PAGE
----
New Detroit Budget, New Cuts: Fewer Fire Trucks Will Respond to Each Blaze
As the city rolls out the its new July 1 budget, Detroit fire fighters learned Monday that the department is trimming its response to reported incidents.
For years, dispatchers have sent three pumper engines, one ladder truck, one rescue squad and one battalion chief to all reported structure fires, but that response soon will be cut by one pumper and the four fire fighters who ride on it.
Not every engine at a fire is used to pump water, but the department has long believed the extra personnel was necessary to attack the blaze.
"I hope everyone has a garden hose," said Dan McNamara, president of the Detroit Fire Fighters Association.
Department officials could not be reached Monday night. In the past they have said extra units can always be summoned to a fire, as needed, just as they are now.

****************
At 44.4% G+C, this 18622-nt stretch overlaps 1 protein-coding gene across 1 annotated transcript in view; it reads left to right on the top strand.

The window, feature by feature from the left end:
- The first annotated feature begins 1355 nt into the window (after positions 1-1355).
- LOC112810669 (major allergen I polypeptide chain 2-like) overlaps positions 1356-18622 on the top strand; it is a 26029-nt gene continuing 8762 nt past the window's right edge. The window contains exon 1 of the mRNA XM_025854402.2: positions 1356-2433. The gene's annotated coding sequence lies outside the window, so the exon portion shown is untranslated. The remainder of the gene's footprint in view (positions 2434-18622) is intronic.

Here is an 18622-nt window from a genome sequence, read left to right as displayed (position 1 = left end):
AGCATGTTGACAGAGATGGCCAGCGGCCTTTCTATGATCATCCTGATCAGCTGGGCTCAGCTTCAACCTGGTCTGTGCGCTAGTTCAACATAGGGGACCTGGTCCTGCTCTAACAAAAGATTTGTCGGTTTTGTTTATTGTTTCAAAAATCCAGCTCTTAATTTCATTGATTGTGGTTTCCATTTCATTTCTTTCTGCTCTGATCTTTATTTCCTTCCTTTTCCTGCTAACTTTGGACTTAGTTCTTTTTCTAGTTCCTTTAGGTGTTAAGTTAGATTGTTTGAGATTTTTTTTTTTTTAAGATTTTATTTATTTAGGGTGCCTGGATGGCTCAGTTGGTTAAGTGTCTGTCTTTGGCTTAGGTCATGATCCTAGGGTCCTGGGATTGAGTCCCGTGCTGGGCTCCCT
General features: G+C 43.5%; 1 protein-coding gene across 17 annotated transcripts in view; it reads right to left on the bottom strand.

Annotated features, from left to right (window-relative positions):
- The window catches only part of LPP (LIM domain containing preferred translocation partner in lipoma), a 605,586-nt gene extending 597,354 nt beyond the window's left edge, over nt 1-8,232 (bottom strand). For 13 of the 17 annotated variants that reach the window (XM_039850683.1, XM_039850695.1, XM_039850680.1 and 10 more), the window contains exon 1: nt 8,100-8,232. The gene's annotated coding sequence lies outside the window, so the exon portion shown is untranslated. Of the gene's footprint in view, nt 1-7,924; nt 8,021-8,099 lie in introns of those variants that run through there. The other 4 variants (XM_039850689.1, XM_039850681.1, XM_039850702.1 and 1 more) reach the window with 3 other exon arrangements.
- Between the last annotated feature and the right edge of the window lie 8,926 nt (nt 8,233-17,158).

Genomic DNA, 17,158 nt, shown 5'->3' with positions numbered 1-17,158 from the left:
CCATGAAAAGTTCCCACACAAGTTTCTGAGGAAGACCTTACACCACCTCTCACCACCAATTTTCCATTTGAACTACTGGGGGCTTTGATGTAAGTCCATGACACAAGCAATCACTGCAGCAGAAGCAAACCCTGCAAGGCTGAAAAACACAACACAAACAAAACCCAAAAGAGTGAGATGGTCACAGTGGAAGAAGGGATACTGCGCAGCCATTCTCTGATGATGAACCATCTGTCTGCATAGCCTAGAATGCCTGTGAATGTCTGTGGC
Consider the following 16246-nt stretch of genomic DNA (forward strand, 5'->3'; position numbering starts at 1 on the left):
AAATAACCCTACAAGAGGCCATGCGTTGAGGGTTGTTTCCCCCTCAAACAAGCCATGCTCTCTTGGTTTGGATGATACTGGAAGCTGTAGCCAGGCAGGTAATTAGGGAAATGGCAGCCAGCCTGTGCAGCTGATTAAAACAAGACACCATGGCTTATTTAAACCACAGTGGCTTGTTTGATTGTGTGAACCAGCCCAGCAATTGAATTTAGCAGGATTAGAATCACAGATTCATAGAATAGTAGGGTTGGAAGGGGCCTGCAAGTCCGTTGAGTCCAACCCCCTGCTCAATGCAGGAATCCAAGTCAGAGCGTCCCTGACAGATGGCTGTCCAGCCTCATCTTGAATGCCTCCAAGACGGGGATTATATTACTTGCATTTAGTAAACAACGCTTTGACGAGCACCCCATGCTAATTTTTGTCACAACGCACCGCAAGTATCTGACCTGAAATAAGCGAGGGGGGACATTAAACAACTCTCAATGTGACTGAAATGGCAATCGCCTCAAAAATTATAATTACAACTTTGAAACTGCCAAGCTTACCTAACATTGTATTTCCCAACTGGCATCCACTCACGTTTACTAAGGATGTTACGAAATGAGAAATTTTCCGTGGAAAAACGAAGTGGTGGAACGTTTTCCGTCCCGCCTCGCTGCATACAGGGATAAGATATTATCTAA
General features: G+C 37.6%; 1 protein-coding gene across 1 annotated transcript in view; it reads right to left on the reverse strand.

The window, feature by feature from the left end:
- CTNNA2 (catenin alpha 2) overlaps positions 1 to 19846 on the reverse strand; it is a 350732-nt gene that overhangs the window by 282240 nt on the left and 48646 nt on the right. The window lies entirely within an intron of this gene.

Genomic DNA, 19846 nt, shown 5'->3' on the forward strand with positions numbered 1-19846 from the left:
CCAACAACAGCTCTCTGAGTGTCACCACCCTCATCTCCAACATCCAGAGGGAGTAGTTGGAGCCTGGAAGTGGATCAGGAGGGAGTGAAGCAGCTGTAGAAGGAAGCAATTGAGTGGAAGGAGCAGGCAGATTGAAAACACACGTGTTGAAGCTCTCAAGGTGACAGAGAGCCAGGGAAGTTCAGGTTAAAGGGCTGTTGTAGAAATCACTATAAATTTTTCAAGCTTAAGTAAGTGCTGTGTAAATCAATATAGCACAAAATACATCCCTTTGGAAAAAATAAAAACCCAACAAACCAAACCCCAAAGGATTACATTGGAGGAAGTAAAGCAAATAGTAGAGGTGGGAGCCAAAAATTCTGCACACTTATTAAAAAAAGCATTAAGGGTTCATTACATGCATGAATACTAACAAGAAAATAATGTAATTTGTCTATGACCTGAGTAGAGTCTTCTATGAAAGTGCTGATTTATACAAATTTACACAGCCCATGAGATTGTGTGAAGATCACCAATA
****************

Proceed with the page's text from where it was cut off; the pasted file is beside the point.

Under the new budget that was agreed to as part of the consent agreement with the state, the fire department’s budget is being cut by $23.5 million, to $160 million.
Last week, Mayor Dave Bing announced the layoffs of 164 fire fighters, but 100 of them will keep their jobs, thanks to a $22 million federal grant.
That still leaves a few dozen fire fighters who will be laid off. The department also is planning to take about 15 rigs out of service and ban overtime.
The rigs slated to go: Engines 5, 8, 20, 21, 23, 31, 33, 38, 42 and 47, Ladder 1, 10, 16, 24 and TAC 2.
On paper, before the cuts, the city had 881 fire fighters and about 66 rigs protecting the city, though the department de-activated up to eight rigs every day for budget and manpower reasons.